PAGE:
2017 Class of Forman Scholars Starts College
A future athletic trainer, attorney, business owner, crime lab analyst and nurse just began their college educations.
How do we know? They’re our 2017 class of Forman Scholars.
The five young women who were awarded our annual, renewable $10,000 scholarships last school year are Arianna Lapp, Ayanna Chapman, Destiny Green, Elise Davenport and Emily Hill. They all graduated from Salem High School in the spring, and now they all have started classes at different colleges, bringing with them unique aspirations for how they plan to make a mark on the world.
Closest to home is Arianna Lapp, who is pursuing business management at Rutgers University - New Brunswick. She’s been inspired to work in business from working at her family’s store in Penns Grove, Lapp’s Dutch Market.
“I love the satisfaction of seeing people smile,” she said. “I’m looking to make the foundation proud.”
Ayanna Chapman’s going to school a few states away, at Ball State University in Indiana. She is double majoring in legal studies for business and Spanish, as well as playing varsity field hockey.
“At first, whenever I talked about college, I was freaking out about money,” Chapman said. “Now, I’m practically going to college for free. This has been a great, great thing for me.”
Destiny Green also said her scholarship has helped her focus more on her goals. A biology major at Montclair State University, she hopes to be a crime lab analyst.
“There are so many things I want to do, like study abroad somewhere,” Green said. “I know now I can set my mind on things and not worry about it.”
She also said it hasn’t only been the scholarship money that’s helped.
“Being an inner city child, I didn’t have many options for scholarships,” she said. “I like the idea that the foundation doesn’t just give you money and that’s it, but they care for you and want to see you succeed in life.”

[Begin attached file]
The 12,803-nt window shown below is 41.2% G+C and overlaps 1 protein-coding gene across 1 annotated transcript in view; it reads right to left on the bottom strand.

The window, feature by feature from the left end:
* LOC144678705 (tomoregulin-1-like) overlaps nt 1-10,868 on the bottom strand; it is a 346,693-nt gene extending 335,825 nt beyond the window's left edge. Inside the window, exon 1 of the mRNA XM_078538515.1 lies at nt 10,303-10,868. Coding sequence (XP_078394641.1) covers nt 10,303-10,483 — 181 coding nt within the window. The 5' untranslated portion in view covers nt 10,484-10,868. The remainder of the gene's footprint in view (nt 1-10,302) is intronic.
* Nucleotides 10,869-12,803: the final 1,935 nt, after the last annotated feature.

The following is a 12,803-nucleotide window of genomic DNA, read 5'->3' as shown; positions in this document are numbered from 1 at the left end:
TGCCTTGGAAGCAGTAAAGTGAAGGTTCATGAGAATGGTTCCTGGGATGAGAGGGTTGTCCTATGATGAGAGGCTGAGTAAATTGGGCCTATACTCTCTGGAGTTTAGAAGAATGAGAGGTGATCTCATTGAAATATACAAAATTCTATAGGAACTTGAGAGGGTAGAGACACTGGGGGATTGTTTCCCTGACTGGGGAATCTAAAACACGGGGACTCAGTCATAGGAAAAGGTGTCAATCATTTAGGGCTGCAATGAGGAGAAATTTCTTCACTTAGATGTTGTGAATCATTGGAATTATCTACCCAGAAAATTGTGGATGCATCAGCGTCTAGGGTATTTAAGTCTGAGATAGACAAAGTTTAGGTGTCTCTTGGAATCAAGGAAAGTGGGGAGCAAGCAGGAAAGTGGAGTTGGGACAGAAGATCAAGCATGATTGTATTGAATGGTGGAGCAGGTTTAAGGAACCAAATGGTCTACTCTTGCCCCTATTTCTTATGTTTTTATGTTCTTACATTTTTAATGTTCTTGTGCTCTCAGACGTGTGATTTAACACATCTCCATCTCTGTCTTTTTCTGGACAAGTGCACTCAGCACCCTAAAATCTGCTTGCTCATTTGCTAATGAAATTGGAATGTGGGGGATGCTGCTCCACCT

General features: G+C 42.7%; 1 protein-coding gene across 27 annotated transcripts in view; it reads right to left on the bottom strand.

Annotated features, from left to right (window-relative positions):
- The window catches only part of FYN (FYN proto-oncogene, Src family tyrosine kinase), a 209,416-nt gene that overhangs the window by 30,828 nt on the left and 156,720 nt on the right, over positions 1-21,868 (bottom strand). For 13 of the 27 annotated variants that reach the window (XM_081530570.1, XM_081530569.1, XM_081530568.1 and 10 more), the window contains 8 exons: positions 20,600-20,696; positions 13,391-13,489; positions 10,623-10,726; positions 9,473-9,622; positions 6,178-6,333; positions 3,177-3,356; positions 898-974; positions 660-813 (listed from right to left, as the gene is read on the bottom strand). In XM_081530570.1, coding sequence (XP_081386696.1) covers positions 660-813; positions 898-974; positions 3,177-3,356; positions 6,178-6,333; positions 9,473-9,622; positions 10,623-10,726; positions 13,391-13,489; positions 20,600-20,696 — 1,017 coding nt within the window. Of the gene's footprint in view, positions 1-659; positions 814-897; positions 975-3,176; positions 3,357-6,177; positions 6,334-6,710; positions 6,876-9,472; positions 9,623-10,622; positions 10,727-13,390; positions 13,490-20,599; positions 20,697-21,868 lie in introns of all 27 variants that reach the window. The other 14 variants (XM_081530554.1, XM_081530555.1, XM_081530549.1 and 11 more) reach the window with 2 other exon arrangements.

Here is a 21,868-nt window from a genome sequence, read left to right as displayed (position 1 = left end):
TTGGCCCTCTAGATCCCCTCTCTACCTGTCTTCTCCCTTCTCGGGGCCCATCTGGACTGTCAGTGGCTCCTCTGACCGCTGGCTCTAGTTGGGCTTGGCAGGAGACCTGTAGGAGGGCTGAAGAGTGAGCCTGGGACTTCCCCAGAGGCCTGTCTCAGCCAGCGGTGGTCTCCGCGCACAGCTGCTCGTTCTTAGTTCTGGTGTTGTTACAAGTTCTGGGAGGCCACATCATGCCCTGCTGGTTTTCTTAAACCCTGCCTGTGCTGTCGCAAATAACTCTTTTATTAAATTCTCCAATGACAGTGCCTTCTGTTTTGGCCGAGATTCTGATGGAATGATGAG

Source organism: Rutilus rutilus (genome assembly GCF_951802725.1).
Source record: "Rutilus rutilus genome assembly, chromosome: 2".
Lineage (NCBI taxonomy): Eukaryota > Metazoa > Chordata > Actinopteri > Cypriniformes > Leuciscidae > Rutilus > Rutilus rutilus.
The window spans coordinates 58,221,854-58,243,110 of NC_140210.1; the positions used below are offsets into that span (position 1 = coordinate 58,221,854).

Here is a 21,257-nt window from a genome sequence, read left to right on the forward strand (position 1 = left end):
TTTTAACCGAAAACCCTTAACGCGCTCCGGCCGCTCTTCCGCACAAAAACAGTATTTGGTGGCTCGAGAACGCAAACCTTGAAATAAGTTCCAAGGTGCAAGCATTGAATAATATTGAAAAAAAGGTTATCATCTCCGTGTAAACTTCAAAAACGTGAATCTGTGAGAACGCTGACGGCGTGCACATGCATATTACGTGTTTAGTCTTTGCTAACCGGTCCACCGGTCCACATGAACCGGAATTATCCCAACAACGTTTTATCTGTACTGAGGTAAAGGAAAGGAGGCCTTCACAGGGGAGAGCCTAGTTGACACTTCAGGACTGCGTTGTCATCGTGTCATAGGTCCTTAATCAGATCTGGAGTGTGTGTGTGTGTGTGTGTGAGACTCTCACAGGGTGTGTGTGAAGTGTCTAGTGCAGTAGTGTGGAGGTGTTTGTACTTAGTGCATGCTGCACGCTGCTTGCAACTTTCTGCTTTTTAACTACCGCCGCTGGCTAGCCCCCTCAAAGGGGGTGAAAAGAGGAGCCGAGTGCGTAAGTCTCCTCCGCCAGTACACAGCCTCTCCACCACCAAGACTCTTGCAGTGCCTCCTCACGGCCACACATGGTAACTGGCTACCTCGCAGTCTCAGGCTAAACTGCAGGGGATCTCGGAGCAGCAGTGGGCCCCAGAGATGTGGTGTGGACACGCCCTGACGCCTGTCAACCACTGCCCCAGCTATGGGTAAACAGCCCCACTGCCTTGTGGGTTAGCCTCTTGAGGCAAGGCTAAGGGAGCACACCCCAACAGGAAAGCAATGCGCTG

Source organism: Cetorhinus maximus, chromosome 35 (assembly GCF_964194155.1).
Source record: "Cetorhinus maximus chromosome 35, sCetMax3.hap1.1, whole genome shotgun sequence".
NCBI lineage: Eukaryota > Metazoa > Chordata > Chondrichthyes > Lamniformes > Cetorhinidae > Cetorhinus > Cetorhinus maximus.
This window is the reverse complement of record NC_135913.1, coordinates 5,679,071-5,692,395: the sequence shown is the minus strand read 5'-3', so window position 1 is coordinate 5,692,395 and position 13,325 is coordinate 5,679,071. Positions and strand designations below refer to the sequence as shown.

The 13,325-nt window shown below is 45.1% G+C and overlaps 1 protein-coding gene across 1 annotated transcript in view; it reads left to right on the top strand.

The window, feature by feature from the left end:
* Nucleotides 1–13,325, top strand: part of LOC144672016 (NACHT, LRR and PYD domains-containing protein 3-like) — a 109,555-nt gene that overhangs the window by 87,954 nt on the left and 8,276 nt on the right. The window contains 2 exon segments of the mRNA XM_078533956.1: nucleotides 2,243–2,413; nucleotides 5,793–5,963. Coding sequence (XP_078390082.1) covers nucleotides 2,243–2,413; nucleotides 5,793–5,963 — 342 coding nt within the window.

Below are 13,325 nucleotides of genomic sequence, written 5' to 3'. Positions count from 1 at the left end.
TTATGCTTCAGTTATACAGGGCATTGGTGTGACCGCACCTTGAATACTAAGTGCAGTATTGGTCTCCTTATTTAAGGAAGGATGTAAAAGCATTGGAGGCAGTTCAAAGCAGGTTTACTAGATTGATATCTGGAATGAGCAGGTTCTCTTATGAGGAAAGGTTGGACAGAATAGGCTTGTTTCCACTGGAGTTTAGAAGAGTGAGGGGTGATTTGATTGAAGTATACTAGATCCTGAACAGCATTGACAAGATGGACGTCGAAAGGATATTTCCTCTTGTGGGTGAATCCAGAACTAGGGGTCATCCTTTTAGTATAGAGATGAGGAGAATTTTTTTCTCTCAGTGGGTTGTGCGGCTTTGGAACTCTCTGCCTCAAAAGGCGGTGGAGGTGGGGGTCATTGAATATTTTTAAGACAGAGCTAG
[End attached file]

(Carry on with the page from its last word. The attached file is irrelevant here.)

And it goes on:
Elise Davenport said she appreciates the support system that comes from other Forman Scholars, too.
“After I graduated, I had received some other scholarships, but this one really stands out because it’s like you’re part of this group,” she said.
Davenport plans to in turn pursue a career helping others. She chose her school, Messiah College, because it had one of the few nursing programs that allows students to travel to other countries as missionaries.
“For me, the biggest thing is I wanted to do something where I can help people,” she said. “I can feel like I’m making a more visible difference.”
Aside from Davenport’s eventual travels outside the country, Emily Hill chose a school farthest from home - The University of Tampa. A soccer player all four years at Salem High School, Hill is studying athletic training, hoping to work for a school or sports team in the future.
“The whole foundation definitely helped me out,” Hill said. “Talking to all the other scholars was a really great opportunity to get advice. It definitely helped me get out of my comfort zone, which is good, because I’ll definitely be meeting a lot of new people at school.”
To learn more about all our scholars, visit our Scholars page.